How to Fight the Flu with IBD

While getting “normal people sick” may be inevitable for many of us, here are a few pointers on the Flu. Why it’s so important to get the Flu vaccine every year, and how to prevent it from entering your system.

Anytime you have a pre-existing condition, you have to be more precautious than individuals without them. Vaccination of high-risk people is crucial to decrease the risk of severe flu. Who else is at high risk? Young children, pregnant women and people 65 and older are at a higher risk for serious flu complications. Doctors who manage chronic health conditions, such as IBD, recommend getting your flu shot every single year, in order to build immunity and lower the risk of serious complications.

According to the CDC, the “Take 3” Actions to fight flu illness are: 1) Vaccinate 2) Stop Germs and 3) Antivirals if your doctor prescribes them.

So how do we “Stop Germs”?

Hand-washing is the biggest factor in avoiding germs whether you have come into contact with the flu or if you are in prevention mode. Taking off shoes before you enter the house and changing into clean clothes when you get home is something I have personally done when getting home from work, the hospital or in a clinic potentially exposed to illness. I have even gone as far as spraying Lysol on the bottom of each of my pairs of shoes because… you don’t want to know the number of types of bacteria you can carry on the bottom of your shoes and track it wherever you go.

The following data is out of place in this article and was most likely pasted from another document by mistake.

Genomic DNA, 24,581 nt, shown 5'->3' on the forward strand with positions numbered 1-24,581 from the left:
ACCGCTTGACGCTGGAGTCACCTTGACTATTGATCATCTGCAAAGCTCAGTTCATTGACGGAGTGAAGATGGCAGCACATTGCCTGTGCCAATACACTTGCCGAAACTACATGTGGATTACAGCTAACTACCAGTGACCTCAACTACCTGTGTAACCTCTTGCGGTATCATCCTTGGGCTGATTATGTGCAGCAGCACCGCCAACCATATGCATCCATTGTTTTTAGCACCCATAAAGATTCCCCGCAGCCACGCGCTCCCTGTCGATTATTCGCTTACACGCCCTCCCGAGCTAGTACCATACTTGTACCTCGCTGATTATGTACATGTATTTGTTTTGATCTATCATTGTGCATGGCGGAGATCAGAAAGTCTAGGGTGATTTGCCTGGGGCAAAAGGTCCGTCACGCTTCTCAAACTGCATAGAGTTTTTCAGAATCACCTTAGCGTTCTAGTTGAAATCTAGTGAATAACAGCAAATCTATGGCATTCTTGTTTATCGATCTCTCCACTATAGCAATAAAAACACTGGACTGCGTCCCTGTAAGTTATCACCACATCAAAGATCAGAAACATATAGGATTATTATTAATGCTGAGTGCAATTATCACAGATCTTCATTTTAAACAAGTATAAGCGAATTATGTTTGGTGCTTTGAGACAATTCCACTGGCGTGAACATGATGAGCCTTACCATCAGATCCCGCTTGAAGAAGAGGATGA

If you have been contaminated and are sick, avoid going out in public and infecting others. Flu-like symptoms may include: fever, sore throat, coughing, congestion and/or a runny nose, headache and you may also experience chills. You will almost definitely be fatigued and may also experience respiratory symptoms. If you must go out in public, wear a mask in all attempts to avoid getting others sick and keep hand sanitizer with you at all times. Remember, hand sanitizer should only be used in the event you are not able to wash your hands thoroughly with soap and water.


If you are exposed to the flu, like a family member, it is worth calling your doctor and telling them your situation; they may just prescribe you Tamiflu. The purpose of this antiviral is to shorten the lifetime of the flu virus you have been exposed to and lessen the overall effects to your system. Shortening the time you suffer from the flu is all you want, once you’ve been diagnosed with the flu. You’re absolutely miserable and all you want is a relief and to sleep. Speaking from experience this past winter, it was a very sorry two weeks of sickness and it took my body a very long time to recover, even with the antivirals. Antivirals work as the best treatment in the first two days of getting sick, but can still be started after the 2-day mark. As always, follow your doctor’s instructions when taking any medication.

If you do get sick

Many decongestants can bother the stomachs when you have IBD. If you know what works for you, this is great. But learning that your stomach doesn’t tolerate certain medications can be a painful lesson. Ask your doctor what kind of decongestants you might be able to take as you recover. Take time to rest. Don’t push yourself - or you’ll quickly find how much longer it will take you to fight off the virus and recover. Push as many fluids as possible.

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This article represents the opinions, thoughts, and experiences of the author; none of this content has been paid for by any advertiser. The team does not recommend or endorse any products or treatments discussed herein. Learn more about how we maintain editorial integrity here.

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